When it comes to calculating your company’s Corporation Tax liability, there are certain items of expenditure which can be deducted when calculating taxable profit and other items of expenditure which is disallowed for tax.
Knowing what your company can and cannot deduct from its profits for tax purposes is important as fundamentally it will reduce the amount of tax payable. When considering an asset purchase, it can often be a good idea to consider the timing of the purchase so capital allowances can be claimed in the company’s year-end – this is the first point covered below.
The general rule is that the expense needs to be wholly and exclusive for purposes of the business / trade:
Generally speaking, depreciation (mentioned below) is not an allowable expense for tax purposes. Instead, capital allowances are deducted from profit to replace the depreciation in the accounts. We currently have a temporary annual investment allowance (100% deduction on qualifying expenditure) limit of £1,000,000. From 1 January 2022, this will reduce to annual limit will reduce to £200,000. The idea of the annual investment allowance is to encourage investment in qualifying business assets such as plant, machinery and office furniture
The super-deduction was introduced on 1 April 2021 and will run until 31 March 2023. The new rules will benefit companies only investing in qualifying new plant and machinery. This is an extra 30% deduction compared to the annual investment allowance described above. The asset must be a new asset, not second hand.
From April 2021, companies can receive first year allowances (100% deduction) on brand new cars purchased with zero emissions, i.e. a fully electric car.
It’s important to note that the purchase of other company cars, will unlikely qualify for the annual investment allowance and that relief will be given at a rate of either 18% or 6% each period, depending on the CO2 emissions.
Research and development
For SME’s, where R&D takes place, there is an additional 130% relief that can be claimed on certain costs when computing the company’s taxable profits. This is designed to encourage innovation within the UK.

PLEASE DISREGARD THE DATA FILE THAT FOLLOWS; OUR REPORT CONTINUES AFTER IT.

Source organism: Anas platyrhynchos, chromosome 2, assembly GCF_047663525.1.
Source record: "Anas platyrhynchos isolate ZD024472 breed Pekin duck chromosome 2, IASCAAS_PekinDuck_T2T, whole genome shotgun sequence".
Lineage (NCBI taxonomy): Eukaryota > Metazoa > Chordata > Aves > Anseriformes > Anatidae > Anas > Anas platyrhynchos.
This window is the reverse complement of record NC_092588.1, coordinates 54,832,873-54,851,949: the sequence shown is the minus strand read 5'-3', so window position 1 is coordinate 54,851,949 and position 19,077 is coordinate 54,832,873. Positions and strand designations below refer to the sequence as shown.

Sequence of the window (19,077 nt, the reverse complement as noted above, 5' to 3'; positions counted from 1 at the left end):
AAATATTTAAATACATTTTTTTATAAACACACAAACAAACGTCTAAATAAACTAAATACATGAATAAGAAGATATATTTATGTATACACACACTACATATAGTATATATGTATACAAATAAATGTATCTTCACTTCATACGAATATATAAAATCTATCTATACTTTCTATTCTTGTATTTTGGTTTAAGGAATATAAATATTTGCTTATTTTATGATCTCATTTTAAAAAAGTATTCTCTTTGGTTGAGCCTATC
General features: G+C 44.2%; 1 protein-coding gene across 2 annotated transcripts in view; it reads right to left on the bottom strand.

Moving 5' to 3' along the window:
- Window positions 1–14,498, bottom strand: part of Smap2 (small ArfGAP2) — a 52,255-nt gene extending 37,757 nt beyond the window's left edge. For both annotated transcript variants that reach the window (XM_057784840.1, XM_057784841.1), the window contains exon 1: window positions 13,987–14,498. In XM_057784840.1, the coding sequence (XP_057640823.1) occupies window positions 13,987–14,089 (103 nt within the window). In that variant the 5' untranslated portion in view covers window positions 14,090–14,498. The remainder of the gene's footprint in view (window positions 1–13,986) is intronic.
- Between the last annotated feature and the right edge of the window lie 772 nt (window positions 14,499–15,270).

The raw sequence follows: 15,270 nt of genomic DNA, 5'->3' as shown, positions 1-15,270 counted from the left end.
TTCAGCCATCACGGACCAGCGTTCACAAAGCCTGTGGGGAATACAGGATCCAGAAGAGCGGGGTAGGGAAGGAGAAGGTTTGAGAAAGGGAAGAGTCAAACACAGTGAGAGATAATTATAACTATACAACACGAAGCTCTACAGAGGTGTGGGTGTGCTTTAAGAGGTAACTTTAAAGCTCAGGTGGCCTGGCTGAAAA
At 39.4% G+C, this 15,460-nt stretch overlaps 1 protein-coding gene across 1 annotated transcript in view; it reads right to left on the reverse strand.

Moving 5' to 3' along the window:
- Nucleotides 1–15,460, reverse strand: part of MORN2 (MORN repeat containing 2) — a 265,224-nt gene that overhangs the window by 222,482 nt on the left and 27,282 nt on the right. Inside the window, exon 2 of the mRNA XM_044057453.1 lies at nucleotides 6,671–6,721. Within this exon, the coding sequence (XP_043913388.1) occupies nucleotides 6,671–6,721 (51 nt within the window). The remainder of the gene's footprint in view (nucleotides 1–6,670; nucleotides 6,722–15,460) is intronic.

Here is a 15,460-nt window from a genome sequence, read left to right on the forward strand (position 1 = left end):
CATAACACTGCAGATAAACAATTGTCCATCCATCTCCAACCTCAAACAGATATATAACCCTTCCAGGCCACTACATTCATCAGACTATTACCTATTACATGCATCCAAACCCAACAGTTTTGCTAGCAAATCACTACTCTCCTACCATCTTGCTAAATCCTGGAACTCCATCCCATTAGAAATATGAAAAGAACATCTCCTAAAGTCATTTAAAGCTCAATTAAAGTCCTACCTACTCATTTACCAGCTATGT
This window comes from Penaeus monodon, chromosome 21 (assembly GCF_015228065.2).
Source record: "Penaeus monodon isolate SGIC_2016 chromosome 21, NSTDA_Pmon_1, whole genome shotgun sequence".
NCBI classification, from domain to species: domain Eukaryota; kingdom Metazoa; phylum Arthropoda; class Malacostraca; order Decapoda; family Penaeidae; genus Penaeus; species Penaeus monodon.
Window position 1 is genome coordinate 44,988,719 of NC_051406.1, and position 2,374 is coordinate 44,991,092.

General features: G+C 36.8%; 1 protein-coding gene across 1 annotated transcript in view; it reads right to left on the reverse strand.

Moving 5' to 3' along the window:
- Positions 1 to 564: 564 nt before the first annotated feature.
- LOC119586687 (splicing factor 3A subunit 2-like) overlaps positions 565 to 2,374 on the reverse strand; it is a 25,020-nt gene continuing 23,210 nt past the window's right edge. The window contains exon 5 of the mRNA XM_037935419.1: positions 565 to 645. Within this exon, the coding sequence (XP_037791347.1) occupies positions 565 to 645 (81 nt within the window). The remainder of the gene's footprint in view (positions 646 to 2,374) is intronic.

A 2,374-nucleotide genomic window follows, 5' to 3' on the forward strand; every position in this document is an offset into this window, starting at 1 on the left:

As an example, say £50,000 of costs during the year, directly relate to R&D activities. Additional tax relief of 130% could be claimed (so a total of 230%) on those costs. With the corporation tax rate being 19%, this brings an additional tax saving of £12,350, an effective tax saving of 24.7%.
Staff entertaining is an allowable cost for tax purposes, provided there is no element which relates to client entertainment (see below). There may however be personal tax implications on the employees if the entertaining exceeds £150 (per person, per year) or is not open to all staff members. For example, a Christmas party held for staff would qualify.
Termination / redundancy payments
Certain types of termination / redundancy payments are allowable for tax purposes. However, the rules around this are quite complex, so please contact us if this applies to your business.
Wages that are accrued in the accounts (such as a bonus) are allowed a tax deduction so long as the amount is actually paid within 9 months of the year-end.
Expenditure on repairs can be deducted from a company’s tax liability provided there is no major enhancement to the item being repaired. For example, restoring a broken machine or redecorating the office.
A provision is included in the financial statements and allowed for tax if the conditions leading to the cost existed at the balance sheet date, it is probable that it will be paid and that a reliable estimate can be made. Any general provision such as a general bad debt provision would not be permitted.
If you write off a customer debt which is no longer recoverable a deduction is allowed for tax. This is only for specific customer debts.
The following expenses are NOT allowed as a Corporation Tax deduction:
As mentioned above depreciation is disallowed (as this area of accounts is subject to judgement), capital allowances are allowed as a tax deduction instead.
If you incur expenditure on legal fees relating to capital expenditure, for example on the purchase of an investment property or on advice regarding shares, this expense is disallowed for tax purposes.
Expenditure on clothing is disallowed unless it is uniform which bears the company logo or is protective clothing.
Expenditure incurred on customer or supplier entertaining is not allowed for tax purposes. For example, taking your customer out for a meal.
Business gifts are not allowed for tax purposes unless it costs less than £50, it is neither food nor drink and it bears the business name. For example, stationary bearing the company logo.
Car lease costs
If the car the company is leasing has emissions which are more than 50g/km (for leases entered into after 1 April 2021) then 15% of the lease cost in the profit and loss account is disallowed for tax.
Fines / penalties
Any fines or penalties that the company pays will not receive a tax deduction. For example, a speeding fine.
Accrued pension contributions
Any pension contributions which the company pays during the accounting period is allowable, however if you decide to accrue for any pension contributions that the company pays for after the accounting period has ended, this is disallowed for tax purposes. For example, a company with a December 2020 year end has accrued for £5,000 of pension contributions for one of its Directors. The company pays the £5,000 in March 2021 following the year end. Although the £5,000 would be included as an expense in the 2020 accounts, it would only receive tax relief in the 2021 accounts.
Although salary costs are deductible for tax purposes, dividends are not.
If you have any questions about Corporation Tax, or would like further advice, please do get in touch and our specialist tax team will be happy to help you.